Bored Investors Beware

This month, my home city played host to Major League Baseball's All-Star Game. Over the course of five days, thousands of fans descended upon Minneapolis to celebrate America's favorite pastime and, ultimately, to watch some of the best players in the game square off against each other.

Almost as popular as the All-Star game, of course, is the Home Run Derby where baseball's power hitters compete to see who can knock the most balls out of the park. Unlike the patience and restraint these players would show at a regular season game, those that step up to the plate at the Home Run Derby swing at just about anything that comes their way -- whether the ball is in their strike zone or not.

That's a fine strategy for Home Run Derby hitters, but not for investors. And the longer the market bumps along without much movement in either direction, the likelihood that investors will start swinging at pitches outside of their strike zone increases. That for me, and for a growing number of leaders in the financial realm, is cause for some concern.

As Fed Chair Janet Yellen recently told the Wall Street Journal: "I am... mindful of the potential for low interest rates to heighten the incentives of financial market participants to reach for yield and take on risk."

After losing so much of their wealth during the financial crisis, U.S. investors are anxious to rebuild. The problem, however, is there is no easy or fast way to do that today, particularly at a time when interest rates are at historic lows and yields on cash deposits are close to 0 percent.

The S&P 500 is sitting at an all-time high with very little fanfare. And the CBOE's Volatility Index (VIX) reading continues to hover under 12. (The VIX is a key measure of market expectations of near-term volatility conveyed by S&P 500 stock index option prices.)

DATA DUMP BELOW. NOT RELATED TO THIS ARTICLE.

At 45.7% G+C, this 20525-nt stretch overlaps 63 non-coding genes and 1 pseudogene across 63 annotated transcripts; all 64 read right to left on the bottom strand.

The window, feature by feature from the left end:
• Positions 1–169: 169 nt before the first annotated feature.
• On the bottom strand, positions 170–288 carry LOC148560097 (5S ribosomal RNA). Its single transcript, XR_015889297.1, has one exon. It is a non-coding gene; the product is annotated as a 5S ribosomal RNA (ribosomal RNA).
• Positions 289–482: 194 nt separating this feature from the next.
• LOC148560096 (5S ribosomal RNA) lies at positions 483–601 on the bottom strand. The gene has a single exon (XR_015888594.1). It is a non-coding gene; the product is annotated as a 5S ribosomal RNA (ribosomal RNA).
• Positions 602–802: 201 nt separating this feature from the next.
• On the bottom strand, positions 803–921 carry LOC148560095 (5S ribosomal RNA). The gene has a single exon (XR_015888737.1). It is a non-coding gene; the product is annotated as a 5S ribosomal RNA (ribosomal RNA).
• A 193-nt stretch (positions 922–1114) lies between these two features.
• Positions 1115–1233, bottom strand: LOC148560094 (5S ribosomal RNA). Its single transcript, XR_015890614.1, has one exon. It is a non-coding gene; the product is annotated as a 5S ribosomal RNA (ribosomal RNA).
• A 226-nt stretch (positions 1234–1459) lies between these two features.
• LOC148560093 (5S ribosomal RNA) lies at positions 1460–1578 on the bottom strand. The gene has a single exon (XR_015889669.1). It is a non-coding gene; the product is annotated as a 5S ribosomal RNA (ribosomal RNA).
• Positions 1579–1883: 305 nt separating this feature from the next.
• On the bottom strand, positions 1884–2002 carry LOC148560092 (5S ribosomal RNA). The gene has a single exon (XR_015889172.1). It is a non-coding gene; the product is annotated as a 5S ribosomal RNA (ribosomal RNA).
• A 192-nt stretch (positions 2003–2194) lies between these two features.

The last big spike in volatility occurred in late summer 2011, around the time the U.S. lost its AAA credit rating and in the midst of the European debt crisis. Since then, the S&P has rallied 80 percent.

If you believe the teachings of the late financial economist and professor Hyman Minsky, financial crises are caused by investors taking on additional risk during bull markets. They take on so much risk, in fact, that they tip the balance and instability ensues.

In many respects, increased risk appetite is a good thing. Increased risk appetite is what prompts entrepreneurs to start a new business and gives established business owners the confidence to expand. Improved risk appetite also gets investors off the sidelines and back into the market again.

To gauge risk appetite, our sister organization, RBC's Global Asset Management division (RBC GAM) combines many different measures into a single risk appetite index. Last fall, that index showed risk appetite at historic average levels. Investors were neither seeking risk nor shying away from it.

But risk appetite spends very little time around its average level. Instead, risk appetite tends to sit either at well-below average levels -- as was the case during the last financial crisis -- or at moderately above-average levels during periods in which extended favorable market conditions prompt investors to shift into what we call "risk-seeking" mode.

So it's not surprising that RBC GAM's index shows that investors have ventured into the risk-seeking zone since last fall.

The market may not be doing much now and volatility may be low, but what if that changes? What if we see a rise in interest rates? Investors should step out of the batter's box once in a while, and think ahead about how such changes could impact their current portfolios. Higher interest rates, for example, could hurt bond values as well as "bond-like" equities like utilities.

It might be tempting to swing outside of your strike zone right now because you are bored. But before you stretch too much for yield, understand what your strike zone really looks like today. Many investors don't understand their risk tolerance or how certain risk factors can impact them on a short- to immediate time period.

You may want to try to knock one out of the park. But your best chance of doing that is to remain patient, stay disciplined, hit singles and doubles and wait for what Warren Buffett famously calls "the fat pitch" before swinging for the fences.